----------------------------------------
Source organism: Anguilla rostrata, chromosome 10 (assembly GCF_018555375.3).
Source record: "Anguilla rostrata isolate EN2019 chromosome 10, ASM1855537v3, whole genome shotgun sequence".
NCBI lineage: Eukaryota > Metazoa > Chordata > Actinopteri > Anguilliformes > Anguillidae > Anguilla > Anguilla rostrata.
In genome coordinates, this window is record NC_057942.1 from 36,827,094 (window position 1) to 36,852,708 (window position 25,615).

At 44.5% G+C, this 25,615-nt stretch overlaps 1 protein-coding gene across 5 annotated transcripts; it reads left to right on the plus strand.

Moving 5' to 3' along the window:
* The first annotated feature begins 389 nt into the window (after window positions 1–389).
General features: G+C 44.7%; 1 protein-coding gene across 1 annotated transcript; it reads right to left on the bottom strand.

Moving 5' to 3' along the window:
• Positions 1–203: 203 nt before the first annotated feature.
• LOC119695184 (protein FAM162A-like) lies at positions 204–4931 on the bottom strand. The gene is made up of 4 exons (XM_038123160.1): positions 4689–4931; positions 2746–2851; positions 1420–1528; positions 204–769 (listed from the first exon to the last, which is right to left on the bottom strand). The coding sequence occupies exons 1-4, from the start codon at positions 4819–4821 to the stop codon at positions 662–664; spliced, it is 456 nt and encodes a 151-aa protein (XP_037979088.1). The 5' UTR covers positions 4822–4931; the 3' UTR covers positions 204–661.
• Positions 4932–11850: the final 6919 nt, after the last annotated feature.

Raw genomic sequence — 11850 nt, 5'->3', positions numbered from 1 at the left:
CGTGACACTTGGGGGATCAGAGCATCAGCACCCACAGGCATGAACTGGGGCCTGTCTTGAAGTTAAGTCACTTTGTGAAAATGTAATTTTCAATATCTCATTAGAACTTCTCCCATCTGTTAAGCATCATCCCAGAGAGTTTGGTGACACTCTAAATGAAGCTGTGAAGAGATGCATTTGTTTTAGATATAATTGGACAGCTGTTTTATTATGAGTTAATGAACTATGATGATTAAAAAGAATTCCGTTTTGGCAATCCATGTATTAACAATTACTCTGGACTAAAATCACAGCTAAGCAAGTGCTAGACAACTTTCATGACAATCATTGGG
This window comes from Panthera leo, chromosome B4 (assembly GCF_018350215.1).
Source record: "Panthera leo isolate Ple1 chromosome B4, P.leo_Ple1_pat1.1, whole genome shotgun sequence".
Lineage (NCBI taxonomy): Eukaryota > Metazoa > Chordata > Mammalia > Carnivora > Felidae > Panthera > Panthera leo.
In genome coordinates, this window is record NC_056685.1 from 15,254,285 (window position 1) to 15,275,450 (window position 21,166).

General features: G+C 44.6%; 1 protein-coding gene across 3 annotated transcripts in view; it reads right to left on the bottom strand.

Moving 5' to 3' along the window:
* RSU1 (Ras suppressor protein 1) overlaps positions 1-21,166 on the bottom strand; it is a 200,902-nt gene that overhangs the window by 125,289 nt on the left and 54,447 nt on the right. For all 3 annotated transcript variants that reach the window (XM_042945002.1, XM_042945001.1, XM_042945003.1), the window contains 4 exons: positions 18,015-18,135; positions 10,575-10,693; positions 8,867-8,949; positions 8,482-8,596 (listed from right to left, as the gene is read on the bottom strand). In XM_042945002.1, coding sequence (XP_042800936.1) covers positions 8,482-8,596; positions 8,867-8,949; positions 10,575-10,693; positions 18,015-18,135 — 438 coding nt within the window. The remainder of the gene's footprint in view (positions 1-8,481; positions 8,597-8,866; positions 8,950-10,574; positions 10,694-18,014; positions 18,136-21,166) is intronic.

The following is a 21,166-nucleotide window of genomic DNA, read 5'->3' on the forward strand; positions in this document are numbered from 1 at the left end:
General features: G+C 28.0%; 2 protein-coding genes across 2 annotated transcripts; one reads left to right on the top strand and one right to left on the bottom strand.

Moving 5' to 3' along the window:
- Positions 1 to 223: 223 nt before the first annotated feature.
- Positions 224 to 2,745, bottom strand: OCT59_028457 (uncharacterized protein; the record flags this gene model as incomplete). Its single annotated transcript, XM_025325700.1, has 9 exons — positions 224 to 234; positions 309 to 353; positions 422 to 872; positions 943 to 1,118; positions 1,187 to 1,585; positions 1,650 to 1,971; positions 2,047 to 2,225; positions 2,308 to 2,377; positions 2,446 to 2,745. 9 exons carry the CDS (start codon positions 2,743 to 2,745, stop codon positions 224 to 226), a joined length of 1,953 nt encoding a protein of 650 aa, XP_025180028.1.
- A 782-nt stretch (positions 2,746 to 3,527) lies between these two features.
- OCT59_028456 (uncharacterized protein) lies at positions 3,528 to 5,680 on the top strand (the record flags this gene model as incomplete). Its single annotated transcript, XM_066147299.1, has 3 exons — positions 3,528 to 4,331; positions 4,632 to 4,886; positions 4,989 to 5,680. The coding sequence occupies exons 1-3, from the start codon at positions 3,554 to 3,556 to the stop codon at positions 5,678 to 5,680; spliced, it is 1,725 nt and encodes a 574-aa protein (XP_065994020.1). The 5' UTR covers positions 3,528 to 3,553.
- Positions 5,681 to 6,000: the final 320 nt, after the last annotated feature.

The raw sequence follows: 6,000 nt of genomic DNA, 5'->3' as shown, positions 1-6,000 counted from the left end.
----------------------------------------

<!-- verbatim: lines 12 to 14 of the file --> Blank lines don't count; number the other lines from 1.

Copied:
• Positions 4932–11850: the final 6919 nt, after the last annotated feature.

Raw genomic sequence — 11850 nt, 5'->3', positions numbered from 1 at the left:
CGTGACACTTGGGGGATCAGAGCATCAGCACCCACAGGCATGAACTGGGGCCTGTCTTGAAGTTAAGTCACTTTGTGAAAATGTAATTTTCAATATCTCATTAGAACTTCTCCCATCTGTTAAGCATCATCCCAGAGAGTTTGGTGACACTCTAAATGAAGCTGTGAAGAGATGCATTTGTTTTAGATATAATTGGACAGCTGTTTTATTATGAGTTAATGAACTATGATGATTAAAAAGAATTCCGTTTTGGCAATCCATGTATTAACAATTACTCTGGACTAAAATCACAGCTAAGCAAGTGCTAGACAACTTTCATGACAATCATTGGG